Emails in Clinton Probe Came From Weiner Sexting Case: Officials | NBC 7 San Diego
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Emails in Clinton Probe Came From Weiner Sexting Case: Officials

Weiner resigned from Congress in 2011 after it was revealed he had been exchanging sexually explicit messages with multiple women

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    NEWSLETTERS

    FBI is investigating newly discovered emails linked to Hillary Clinton. NBC News has confirmed the emails were discovered in devices seized from Clinton aide Huma Abedin and her husband Anthony Weiner. Republicans were outraged that Clinton wasn't charged by the F.B.I. in their original investigation of her use of a private server while serving as Secretary of State. (Published Friday, Oct. 28, 2016)

    New emails related to Hillary Clinton that FBI Director James Comey said prompted further investigation were found as part of an ongoing investigation into former U.S. Rep. Anthony Weiner, NBC News and the Associated Press reported.

    Law enforcement agencies have been examining online communications between Weiner, the estranged husband of Clinton aide Huma Abedin, and a 15-year-old girl.

    NBC News and the AP reported the link to the Weiner case citing unnamed officials.

    The emails were found on a laptop that Weiner allegedly used to send inappropriate text messages and pictures to an underage girl, sources told NBC News.

    Clinton On Emails: 'Let's Get It Out'

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    Hillary Clinton is calling on the FBI to release more information about its review of emails that may be related to its investigation into her private server. (Oct. 28) (Published Friday, Oct. 28, 2016)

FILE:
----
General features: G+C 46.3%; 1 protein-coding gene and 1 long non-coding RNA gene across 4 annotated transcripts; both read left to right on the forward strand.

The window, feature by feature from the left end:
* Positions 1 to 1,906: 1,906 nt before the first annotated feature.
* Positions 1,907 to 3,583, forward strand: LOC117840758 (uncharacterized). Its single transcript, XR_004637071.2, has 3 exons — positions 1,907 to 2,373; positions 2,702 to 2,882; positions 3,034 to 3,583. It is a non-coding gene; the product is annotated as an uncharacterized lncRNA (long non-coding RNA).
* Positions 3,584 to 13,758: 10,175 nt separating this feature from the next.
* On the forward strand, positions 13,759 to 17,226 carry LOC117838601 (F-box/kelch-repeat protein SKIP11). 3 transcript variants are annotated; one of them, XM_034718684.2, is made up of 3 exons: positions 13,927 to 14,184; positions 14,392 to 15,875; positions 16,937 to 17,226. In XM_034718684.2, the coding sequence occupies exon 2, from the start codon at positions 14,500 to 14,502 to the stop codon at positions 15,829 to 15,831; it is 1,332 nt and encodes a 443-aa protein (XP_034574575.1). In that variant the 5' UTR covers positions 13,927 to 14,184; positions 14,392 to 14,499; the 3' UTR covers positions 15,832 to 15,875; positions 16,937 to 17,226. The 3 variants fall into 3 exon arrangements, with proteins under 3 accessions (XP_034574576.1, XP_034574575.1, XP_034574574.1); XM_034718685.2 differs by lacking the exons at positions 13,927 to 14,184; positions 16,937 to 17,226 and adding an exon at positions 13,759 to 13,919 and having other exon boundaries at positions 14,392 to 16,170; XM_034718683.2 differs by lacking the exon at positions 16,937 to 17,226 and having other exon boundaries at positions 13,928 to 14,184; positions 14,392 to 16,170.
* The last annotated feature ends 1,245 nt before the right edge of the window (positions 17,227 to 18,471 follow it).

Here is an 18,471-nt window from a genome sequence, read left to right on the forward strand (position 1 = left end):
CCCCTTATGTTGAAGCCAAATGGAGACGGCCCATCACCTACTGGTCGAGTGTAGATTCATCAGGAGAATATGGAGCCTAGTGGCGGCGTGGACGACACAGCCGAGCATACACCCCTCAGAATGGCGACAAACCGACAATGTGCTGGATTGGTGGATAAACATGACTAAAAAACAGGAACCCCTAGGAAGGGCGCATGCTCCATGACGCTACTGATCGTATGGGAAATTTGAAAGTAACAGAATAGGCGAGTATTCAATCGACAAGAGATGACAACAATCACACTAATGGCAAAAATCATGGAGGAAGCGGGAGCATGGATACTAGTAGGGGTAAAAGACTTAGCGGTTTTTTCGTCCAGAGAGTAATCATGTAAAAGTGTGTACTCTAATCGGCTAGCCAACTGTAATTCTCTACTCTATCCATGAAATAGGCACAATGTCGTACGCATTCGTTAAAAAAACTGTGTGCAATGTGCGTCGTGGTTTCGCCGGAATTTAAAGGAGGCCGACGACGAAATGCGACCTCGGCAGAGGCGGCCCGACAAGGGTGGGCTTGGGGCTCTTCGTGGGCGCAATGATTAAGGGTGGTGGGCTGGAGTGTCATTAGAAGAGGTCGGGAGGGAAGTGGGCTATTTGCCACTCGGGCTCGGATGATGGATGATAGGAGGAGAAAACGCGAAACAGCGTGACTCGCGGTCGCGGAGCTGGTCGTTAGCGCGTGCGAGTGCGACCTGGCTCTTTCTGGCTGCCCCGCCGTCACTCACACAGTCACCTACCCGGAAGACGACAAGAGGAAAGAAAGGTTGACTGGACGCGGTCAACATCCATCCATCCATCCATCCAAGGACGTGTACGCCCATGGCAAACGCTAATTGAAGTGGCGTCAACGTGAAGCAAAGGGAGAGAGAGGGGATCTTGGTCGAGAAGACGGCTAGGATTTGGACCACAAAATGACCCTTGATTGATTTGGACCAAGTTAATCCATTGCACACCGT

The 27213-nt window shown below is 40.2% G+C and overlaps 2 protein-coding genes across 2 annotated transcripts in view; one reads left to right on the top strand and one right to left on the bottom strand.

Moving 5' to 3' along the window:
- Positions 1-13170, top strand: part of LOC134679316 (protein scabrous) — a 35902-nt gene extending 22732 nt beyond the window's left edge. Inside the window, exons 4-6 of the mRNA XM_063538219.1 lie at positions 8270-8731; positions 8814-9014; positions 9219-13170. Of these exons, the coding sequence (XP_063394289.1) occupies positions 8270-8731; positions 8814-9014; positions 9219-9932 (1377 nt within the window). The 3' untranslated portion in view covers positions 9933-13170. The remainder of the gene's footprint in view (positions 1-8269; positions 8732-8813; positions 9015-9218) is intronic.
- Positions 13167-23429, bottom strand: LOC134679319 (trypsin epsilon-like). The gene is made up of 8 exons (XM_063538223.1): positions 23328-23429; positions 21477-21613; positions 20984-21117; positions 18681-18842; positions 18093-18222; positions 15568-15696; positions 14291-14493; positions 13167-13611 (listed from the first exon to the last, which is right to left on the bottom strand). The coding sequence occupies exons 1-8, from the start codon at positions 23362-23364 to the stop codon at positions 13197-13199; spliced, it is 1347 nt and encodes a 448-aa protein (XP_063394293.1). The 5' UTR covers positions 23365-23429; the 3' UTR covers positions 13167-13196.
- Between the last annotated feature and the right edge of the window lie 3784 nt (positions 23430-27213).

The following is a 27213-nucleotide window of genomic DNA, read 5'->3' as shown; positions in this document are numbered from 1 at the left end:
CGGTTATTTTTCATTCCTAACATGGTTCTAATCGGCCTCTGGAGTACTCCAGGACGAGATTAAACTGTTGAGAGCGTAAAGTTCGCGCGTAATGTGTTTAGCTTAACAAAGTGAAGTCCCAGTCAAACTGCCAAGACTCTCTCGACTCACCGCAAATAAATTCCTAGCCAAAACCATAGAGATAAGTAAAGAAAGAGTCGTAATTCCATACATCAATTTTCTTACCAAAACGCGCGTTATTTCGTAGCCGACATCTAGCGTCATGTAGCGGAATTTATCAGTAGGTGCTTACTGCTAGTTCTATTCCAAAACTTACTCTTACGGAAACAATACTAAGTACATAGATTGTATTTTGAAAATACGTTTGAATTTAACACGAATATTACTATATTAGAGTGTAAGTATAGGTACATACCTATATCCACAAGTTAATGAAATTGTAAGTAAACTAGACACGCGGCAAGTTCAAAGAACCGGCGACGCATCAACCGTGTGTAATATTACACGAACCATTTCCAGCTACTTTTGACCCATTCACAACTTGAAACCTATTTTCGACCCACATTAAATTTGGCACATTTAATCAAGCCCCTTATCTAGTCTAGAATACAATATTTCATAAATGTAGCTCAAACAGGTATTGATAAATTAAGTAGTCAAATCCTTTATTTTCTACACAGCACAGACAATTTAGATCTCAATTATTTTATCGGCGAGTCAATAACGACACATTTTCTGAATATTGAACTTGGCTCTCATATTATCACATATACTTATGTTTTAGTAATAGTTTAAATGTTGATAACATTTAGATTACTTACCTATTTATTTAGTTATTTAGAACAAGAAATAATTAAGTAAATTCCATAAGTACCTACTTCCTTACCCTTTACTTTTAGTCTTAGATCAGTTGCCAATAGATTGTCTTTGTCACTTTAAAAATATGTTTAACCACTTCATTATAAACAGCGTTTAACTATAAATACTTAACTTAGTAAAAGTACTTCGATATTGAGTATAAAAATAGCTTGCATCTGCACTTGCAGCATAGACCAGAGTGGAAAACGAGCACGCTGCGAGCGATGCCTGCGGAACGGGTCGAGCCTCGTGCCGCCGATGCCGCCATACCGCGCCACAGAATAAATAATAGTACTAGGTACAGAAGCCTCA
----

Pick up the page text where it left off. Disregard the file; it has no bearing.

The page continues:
Investigators also discovered Abedin had used the same laptop to send emails to Clinton and now they are checking those messages to see if there was any classified information on them, the sources said.

    Asked at a Friday news conference about the email probe's link to Weiner, Clinton said: "You know, we've heard these rumors, we don't know what to believe."

    The FBI informed Congress on Friday it is investigating whether there is classified information in new emails that have emerged in its probe of Clinton's private server. The FBI said in July its investigation was finished.

    The disclosure, in a letter from Comey, came just 11 days before the presidential election and thrust a political liability back into the headlines that Clinton's campaign thought had been resolved and begun to recede from the minds of voters. The FBI couldn't guarantee its investigation would be finished before Election Day.

    Trump Booed Leaving New York Times

    [NATL] Trump Booed Leaving New York Times
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    Comey said the new emails prompted investigators to take another look at whether classified information had been mishandled, which had been the focus of its criminal investigation into Clinton's use of a private email server.

    Donald Trump on Friday seized on the FBI's decision to investigate new messages connected to Hillary Clinton's emails.

    Trump opened his rally in Maine by saying he has "great respect for the FBI for righting this wrong."

    He said the "the American people fully understand her corruption" and he hopes "justice will finally be served."

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    Trump, however, did not immediately mention Weiner.  

    Federal authorities began investigating the former New York congressman in late September after an online news outlet, DailyMail.com, published an interview with a 15-year-old North Carolina girl who said she had exchanged sexually explicit messages with him over several months.

    Among other things, the girl said that during a Skype chat, Weiner had asked her to undress and touch herself.

    Weiner released a statement acknowledging that he'd corresponded with the girl. In it, he apologized, saying he had "repeatedly demonstrated terrible judgment about the people I have communicated with online."

    But he also said he had "likely been the subject of a hoax" and provided an email, written by the girl to a teacher, in which she recanted her story.

    Federal prosecutors in both North Carolina and New York were initially involved in the investigation, but agents in New York subsequently took the lead, according to a spokeswoman for the U.S. attorney for the Western District of North Carolina.

    Weiner resigned from Congress in 2011 after it was revealed he had been exchanging sexually explicit messages with multiple women. Abedin announced their separation in August following new sexting revelations.